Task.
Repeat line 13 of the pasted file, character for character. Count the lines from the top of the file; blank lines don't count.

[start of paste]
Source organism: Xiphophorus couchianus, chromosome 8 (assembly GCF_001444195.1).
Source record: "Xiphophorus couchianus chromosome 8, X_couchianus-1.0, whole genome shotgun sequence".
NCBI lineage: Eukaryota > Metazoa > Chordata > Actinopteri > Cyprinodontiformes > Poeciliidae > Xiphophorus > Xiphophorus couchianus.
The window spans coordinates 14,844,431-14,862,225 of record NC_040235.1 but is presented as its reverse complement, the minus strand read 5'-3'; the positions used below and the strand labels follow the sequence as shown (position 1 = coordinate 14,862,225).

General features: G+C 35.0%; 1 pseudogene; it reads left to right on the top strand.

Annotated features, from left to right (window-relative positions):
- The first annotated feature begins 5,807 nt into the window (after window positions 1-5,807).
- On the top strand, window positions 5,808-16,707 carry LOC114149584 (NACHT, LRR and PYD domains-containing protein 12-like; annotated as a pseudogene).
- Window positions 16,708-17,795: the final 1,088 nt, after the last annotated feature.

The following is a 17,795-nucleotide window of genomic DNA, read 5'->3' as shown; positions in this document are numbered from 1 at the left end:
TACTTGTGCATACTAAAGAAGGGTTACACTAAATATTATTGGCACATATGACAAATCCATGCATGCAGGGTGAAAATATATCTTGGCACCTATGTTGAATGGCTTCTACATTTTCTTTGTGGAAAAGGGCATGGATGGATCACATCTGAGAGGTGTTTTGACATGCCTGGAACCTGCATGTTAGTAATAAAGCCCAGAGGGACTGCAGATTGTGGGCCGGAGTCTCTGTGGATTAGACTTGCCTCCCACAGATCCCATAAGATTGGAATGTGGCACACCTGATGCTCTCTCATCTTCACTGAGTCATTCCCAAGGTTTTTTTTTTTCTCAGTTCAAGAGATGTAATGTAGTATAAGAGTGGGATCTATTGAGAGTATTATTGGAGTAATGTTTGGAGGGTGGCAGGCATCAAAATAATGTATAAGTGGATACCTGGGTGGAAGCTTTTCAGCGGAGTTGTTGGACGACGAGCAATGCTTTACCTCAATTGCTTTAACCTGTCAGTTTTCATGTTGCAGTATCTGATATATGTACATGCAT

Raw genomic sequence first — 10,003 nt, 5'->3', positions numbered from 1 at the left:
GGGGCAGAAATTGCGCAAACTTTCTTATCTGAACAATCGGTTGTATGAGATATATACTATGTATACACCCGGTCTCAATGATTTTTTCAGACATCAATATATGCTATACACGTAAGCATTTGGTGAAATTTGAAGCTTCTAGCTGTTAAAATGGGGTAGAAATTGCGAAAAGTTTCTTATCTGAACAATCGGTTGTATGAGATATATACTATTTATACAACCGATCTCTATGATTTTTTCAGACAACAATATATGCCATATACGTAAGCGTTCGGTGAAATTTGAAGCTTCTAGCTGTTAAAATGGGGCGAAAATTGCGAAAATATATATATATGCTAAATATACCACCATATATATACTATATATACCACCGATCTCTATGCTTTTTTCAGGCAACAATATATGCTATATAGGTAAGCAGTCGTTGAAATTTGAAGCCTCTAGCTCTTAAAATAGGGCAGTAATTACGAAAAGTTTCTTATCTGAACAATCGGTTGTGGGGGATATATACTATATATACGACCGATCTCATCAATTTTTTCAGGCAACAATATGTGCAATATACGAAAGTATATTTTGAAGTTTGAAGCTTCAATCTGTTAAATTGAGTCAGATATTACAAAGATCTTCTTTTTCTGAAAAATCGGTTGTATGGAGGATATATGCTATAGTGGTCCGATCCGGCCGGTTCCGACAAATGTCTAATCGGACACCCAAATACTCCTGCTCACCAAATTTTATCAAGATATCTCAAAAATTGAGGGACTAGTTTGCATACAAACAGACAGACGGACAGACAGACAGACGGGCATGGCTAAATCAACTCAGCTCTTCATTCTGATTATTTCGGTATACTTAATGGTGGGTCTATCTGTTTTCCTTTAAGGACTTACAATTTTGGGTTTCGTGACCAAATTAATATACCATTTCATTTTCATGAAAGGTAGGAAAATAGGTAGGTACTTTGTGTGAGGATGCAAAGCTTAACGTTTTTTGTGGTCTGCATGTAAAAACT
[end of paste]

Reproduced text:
GGGGCAGAAATTGCGCAAACTTTCTTATCTGAACAATCGGTTGTATGAGATATATACTATGTATACACCCGGTCTCAATGATTTTTTCAGACATCAATATATGCTATACACGTAAGCATTTGGTGAAATTTGAAGCTTCTAGCTGTTAAAATGGGGTAGAAATTGCGAAAAGTTTCTTATCTGAACAATCGGTTGTATGAGATATATACTATTTATACAACCGATCTCTATGATTTTTTCAGACAACAATATATGCCATATACGTAAGCGTTCGGTGAAATTTGAAGCTTCTAGCTGTTAAAATGGGGCGAAAATTGCGAAAATATATATATATGCTAAATATACCACCATATATATACTATATATACCACCGATCTCTATGCTTTTTTCAGGCAACAATATATGCTATATAGGTAAGCAGTCGTTGAAATTTGAAGCCTCTAGCTCTTAAAATAGGGCAGTAATTACGAAAAGTTTCTTATCTGAACAATCGGTTGTGGGGGATATATACTATATATACGACCGATCTCATCAATTTTTTCAGGCAACAATATGTGCAATATACGAAAGTATATTTTGAAGTTTGAAGCTTCAATCTGTTAAATTGAGTCAGATATTACAAAGATCTTCTTTTTCTGAAAAATCGGTTGTATGGAGGATATATGCTATAGTGGTCCGATCCGGCCGGTTCCGACAAATGTCTAATCGGACACCCAAATACTCCTGCTCACCAAATTTTATCAAGATATCTCAAAAATTGAGGGACTAGTTTGCATACAAACAGACAGACGGACAGACAGACAGACGGGCATGGCTAAATCAACTCAGCTCTTCATTCTGATTATTTCGGTATACTTAATGGTGGGTCTATCTGTTTTCCTTTAAGGACTTACAATTTTGGGTTTCGTGACCAAATTAATATACCATTTCATTTTCATGAAAGGTAGGAAAATAGGTAGGTACTTTGTGTGAGGATGCAAAGCTTAACGTTTTTTGTGGTCTGCATGTAAAAACT